After hearing more comments both for and against a proposed National Register Historic District on Main Road stretching from Aquebogue to Laurel, Riverhead Town’s Landmarks Preservation Commission reluctantly voted to withdraw its application for the district.
The withdrawal, made at the commission’s monthly meeting Monday, kills the proposal in both Riverhead and Southold townships.
But it didn’t come easily.
At first, commission chairman Richard Wines made a motion to withdraw the historic district application and got no support from the other commission members.
It wasn’t until the commission discussed it further — and Mr. Wines threatened to resign if the board didn’t withdraw the proposal — that the rest of the commission agreed to vote in favor of his motion.
The proposed district covered a portion of Southold Town and officials there say it doesn’t appear to have support among property owners.
“We have had 19 owners raise objections and only four show support,” Southold Town Supervisor Scott Russell said in a recent interview about the proposed district.
If one town withdraws its application, the proposal is dead in both towns, Mr. Russell said.
And because of that, Mr. Wines said it had no chance of advancing.
“Supervisor Russell has made it clear that, as far as he can determine, the majority of residents in Southold are against it,” Mr. Wines said at Monday’s meeting. “I am honor bound and the only way this is going to move forward is if you’re going to have my resignation. I gave my word that we’re going to listen to the people.”
The formal withdrawal of the application came after four of the five Riverhead Town Board members last Wednesday sent a letter to the commission and to the state’s deputy commissioner for historic preservation asking that the application be withdrawn immediately. The Riverhead Town Board decision came on the heels of receiving a petition with 75 signatures against the establishing the historic district.
Since the Landmarks Preservation Commission officially applied for the historic district, the commission would have to withdraw it, not their respective town boards, Mr. Russell said.
Mr. Wines had stressed that there would be no new restrictions on property in the proposed district and that owners of buildings that are more than 50 years old could qualify for federal tax credits.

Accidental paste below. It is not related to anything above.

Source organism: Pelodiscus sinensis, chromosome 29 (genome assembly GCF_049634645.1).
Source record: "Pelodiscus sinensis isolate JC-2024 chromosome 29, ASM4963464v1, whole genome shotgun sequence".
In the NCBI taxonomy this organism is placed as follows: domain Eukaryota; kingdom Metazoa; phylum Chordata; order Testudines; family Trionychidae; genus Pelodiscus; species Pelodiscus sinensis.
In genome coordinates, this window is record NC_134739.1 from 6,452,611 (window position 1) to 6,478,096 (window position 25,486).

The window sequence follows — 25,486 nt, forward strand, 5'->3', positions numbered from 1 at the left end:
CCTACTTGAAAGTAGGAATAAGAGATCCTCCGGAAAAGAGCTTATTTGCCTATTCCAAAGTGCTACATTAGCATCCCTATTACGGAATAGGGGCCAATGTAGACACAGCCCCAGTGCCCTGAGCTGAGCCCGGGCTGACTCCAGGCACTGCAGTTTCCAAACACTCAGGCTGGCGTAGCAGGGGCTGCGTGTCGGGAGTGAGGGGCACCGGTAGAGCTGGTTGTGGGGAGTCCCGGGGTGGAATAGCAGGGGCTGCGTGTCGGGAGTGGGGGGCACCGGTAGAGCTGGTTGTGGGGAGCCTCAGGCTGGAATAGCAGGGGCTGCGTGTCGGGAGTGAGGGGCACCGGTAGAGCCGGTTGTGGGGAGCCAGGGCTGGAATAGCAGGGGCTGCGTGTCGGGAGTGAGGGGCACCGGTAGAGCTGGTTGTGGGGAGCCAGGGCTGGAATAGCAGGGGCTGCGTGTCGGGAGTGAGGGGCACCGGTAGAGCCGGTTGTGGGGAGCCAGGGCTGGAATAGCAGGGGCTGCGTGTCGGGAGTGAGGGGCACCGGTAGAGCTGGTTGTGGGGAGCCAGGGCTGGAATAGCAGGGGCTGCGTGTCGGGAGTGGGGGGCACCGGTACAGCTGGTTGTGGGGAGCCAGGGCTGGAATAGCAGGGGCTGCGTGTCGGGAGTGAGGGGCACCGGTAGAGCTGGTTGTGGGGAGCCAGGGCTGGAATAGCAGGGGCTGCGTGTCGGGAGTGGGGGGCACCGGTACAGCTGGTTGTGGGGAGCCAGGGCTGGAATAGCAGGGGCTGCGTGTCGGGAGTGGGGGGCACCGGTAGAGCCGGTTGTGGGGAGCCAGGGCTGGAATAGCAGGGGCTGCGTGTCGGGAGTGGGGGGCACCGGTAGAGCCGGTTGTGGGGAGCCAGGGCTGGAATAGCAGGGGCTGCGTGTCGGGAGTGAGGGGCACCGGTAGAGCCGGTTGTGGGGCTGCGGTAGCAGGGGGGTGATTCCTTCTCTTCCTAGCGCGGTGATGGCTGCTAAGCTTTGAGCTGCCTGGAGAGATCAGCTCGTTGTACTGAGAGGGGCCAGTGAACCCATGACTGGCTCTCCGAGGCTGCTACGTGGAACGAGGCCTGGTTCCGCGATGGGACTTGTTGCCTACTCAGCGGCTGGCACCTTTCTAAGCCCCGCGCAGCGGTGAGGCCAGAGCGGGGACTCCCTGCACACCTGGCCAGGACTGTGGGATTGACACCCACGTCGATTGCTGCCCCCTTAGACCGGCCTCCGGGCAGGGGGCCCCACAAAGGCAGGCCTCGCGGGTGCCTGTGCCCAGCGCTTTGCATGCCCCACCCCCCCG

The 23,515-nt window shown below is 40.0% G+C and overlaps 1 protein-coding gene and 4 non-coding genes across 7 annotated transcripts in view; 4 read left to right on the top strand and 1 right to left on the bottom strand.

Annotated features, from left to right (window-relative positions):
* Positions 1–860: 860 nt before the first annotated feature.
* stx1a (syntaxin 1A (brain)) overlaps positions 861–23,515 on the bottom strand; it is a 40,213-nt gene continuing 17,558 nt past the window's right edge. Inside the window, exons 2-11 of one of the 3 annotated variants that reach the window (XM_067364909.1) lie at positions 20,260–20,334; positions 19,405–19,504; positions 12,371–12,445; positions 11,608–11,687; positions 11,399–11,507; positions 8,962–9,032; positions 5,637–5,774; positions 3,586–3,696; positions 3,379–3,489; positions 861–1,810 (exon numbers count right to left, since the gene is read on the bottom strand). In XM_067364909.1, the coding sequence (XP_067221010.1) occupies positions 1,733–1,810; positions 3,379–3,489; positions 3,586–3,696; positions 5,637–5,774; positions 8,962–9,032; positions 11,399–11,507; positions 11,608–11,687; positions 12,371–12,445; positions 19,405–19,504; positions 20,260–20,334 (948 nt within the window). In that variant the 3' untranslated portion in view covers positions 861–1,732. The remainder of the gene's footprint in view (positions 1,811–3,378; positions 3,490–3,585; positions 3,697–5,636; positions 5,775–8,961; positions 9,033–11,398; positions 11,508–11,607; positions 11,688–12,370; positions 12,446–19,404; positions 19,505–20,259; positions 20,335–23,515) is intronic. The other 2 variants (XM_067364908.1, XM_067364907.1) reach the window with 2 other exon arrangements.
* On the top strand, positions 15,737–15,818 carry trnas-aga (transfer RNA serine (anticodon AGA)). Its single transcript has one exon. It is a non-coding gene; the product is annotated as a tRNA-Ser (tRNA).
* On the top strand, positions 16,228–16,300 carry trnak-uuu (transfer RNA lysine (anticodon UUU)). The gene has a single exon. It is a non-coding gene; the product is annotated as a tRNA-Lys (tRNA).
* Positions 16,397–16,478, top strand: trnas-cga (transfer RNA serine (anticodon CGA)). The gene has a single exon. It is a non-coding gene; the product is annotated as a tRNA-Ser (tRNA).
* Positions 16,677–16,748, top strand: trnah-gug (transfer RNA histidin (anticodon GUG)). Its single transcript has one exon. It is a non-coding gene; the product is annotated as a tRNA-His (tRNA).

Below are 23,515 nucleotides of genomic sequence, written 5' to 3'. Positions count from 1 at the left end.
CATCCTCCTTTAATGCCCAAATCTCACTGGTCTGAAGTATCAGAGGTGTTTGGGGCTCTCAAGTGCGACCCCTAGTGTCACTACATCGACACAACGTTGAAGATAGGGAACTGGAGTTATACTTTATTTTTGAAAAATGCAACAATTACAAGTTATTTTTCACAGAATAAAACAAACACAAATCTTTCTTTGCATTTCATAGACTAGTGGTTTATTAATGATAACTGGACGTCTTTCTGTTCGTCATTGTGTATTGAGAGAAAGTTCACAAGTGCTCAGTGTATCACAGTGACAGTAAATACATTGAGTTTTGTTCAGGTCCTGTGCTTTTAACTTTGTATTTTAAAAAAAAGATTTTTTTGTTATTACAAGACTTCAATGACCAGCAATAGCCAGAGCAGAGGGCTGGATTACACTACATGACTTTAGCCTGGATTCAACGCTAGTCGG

Laurel Creek Nursery owner Gian Mangieri said he believes the historic district application process has “put neighbor against neighbor over a few paltry tax credits.”
Angela DeVito of South Jamesport argued that the deadline for comments on the proposed district isn’t until Dec. 1, and questioned why the Town Board was suddenly in a rush to withdrawn the measure. The rules of the historic district program states 51 percent of land owners must be in opposition for the proposal to fail and that letters of opposition should be sent to the state — not the town.
By rejecting the proposal now based on 75 signatures, the Town Board is going against the “majority rules” project, Ms. Devito said.
Commission members said they would still like to try to get the National Register of Historic Districts designation applied to Main Road again at some point in the future because they feel people were given misinformation and opposed it this time.
Mr. Wines said the Riverhead Landmarks Preservation Commission originally proposed to have the historic district along Main Road in Riverhead Town, but that it was the state that insisted a portion of Southold Town be included as well. That request, he said, added a year to the time needed to make the application and left Southold residents feeling like the proposal was being sprung on them at the last moment.
“I think we have to recognize that, basically, we’ve failed to get public support,” Mr. Wines said. “I’m sure there was misinformation out there, but basically, the way I see it, we’ve lost the battle.”